Center for the Study of Itch, Washington University School of Medicine, St. Louis, MO 63110, USA; Department of Anesthesiology, Washington University School of Medicine, St. Louis, MO 63110, USA; Department of Psychiatry, Washington University School of Medicine, St. Louis, MO 63110, USA; Department of Developmental Biology, Washington University School of Medicine, St. Louis, MO 63110, USA. Electronic address:

Unlabelled: Central serotonin (5-hydroxytryptophan, 5-HT) modulates somatosensory transduction, but how it achieves sensory modality-specific modulation remains unclear. Here we report that enhancing serotonergic tone via administration of 5-HT potentiates itch sensation, whereas mice lacking 5-HT or serotonergic neurons in the brainstem exhibit markedly reduced scratching behavior. Through pharmacological and behavioral screening, we identified 5-HT1A as a key receptor in facilitating gastrin-releasing peptide (GRP)-dependent scratching behavior. Coactivation of 5-HT1A and GRP receptors (GRPR) greatly potentiates subthreshold, GRP-induced Ca(2+) transients, and action potential firing of GRPR(+) neurons. Immunostaining, biochemical, and biophysical studies suggest that 5-HT1A and GRPR may function as receptor heteromeric complexes. Furthermore, 5-HT1A blockade significantly attenuates, whereas its activation contributes to, long-lasting itch transmission. Thus, our studies demonstrate that the descending 5-HT system facilitates GRP-GRPR signaling via 5-HT1A to augment itch-specific outputs, and a disruption of crosstalk between 5-HT1A and GRPR may be a useful antipruritic strategy.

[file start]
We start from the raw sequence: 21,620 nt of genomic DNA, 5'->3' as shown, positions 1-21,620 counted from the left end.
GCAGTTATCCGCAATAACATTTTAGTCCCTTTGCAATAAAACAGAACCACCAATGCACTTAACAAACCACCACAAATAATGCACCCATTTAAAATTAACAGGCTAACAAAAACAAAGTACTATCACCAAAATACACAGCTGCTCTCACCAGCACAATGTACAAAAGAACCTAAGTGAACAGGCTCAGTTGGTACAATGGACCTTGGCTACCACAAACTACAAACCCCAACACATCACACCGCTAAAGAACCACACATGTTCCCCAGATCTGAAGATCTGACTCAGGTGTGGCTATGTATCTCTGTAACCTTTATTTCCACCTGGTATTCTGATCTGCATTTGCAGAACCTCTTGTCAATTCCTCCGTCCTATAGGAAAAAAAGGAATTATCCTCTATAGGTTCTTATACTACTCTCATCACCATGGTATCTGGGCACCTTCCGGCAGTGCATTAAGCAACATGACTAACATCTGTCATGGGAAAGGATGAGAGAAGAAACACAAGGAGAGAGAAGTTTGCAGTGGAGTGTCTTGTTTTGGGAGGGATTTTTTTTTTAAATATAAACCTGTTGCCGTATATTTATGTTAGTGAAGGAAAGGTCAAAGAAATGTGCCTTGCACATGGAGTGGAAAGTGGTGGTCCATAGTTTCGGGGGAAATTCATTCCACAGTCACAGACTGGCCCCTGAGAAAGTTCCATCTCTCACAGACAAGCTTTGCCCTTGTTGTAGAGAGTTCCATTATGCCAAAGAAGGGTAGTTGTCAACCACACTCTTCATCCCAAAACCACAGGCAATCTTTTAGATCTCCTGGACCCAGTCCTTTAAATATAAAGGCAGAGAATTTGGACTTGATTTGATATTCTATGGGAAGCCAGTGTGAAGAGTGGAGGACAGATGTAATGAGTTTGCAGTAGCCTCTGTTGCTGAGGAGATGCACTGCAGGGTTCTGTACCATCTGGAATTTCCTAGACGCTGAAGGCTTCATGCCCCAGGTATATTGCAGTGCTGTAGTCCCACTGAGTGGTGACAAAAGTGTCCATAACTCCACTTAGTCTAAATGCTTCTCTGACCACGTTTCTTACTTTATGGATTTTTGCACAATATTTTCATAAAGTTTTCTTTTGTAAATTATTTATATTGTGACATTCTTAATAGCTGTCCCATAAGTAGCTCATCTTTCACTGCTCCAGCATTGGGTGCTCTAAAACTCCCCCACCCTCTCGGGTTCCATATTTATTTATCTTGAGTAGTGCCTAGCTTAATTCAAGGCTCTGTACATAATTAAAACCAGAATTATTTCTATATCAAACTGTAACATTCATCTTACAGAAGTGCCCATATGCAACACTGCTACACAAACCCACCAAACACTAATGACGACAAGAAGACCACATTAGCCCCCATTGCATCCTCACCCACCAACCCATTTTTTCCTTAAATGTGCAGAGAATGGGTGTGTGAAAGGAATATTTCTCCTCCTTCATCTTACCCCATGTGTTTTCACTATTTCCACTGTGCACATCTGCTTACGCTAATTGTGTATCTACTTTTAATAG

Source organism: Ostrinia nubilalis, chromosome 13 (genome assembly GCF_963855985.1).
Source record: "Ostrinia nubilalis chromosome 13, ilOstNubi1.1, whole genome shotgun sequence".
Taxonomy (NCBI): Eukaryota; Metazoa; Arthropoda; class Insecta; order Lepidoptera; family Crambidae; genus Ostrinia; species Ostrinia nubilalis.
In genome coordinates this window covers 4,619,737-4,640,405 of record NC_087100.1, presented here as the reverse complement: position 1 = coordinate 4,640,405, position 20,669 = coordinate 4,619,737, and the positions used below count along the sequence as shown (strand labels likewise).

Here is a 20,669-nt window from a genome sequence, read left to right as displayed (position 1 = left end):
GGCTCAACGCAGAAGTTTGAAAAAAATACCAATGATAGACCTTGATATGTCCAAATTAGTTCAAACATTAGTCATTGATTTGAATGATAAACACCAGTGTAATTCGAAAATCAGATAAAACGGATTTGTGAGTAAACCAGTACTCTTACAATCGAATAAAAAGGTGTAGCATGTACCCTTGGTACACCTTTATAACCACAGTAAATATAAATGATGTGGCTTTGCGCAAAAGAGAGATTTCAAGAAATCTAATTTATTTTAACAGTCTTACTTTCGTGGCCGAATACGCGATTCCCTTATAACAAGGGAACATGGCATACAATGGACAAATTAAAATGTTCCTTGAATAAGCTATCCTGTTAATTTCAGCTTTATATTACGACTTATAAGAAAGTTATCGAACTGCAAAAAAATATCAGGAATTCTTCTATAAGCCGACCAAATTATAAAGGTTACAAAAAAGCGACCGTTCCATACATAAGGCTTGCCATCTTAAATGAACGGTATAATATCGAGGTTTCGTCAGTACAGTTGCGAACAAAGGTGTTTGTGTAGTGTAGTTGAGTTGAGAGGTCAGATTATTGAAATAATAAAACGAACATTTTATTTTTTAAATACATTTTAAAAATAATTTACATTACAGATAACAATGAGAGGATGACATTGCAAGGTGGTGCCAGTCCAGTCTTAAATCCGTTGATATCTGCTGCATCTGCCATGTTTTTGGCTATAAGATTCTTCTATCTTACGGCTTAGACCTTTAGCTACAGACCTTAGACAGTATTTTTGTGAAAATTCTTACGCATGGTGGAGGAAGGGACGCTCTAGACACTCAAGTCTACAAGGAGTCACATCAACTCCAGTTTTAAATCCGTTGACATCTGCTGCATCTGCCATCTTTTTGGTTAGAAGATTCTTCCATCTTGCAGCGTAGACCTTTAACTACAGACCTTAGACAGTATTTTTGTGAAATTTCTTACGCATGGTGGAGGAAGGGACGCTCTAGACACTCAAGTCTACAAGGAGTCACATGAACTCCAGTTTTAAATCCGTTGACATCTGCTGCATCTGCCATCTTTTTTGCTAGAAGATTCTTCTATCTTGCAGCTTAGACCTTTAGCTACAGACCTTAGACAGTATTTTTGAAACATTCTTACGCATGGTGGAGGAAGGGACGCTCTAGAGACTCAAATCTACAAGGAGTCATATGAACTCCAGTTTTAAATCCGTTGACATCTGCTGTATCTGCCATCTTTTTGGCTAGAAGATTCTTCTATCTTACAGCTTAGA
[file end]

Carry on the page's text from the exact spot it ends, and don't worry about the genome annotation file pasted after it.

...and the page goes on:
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http://dx.doi.org/10.1016/j.neuron.2014.10.003DOI Listing
http://www.ncbi.nlm.nih.gov/pmc/articles/PMC4254557PMC
November 2014

Cross-inhibition of NMBR and GRPR signaling maintains normal histaminergic itch transmission.

J Neurosci 2014 Sep;34(37):12402-14

Center for the Study of Itch, and Departments of Anesthesiology, Psychiatry, Developmental Biology,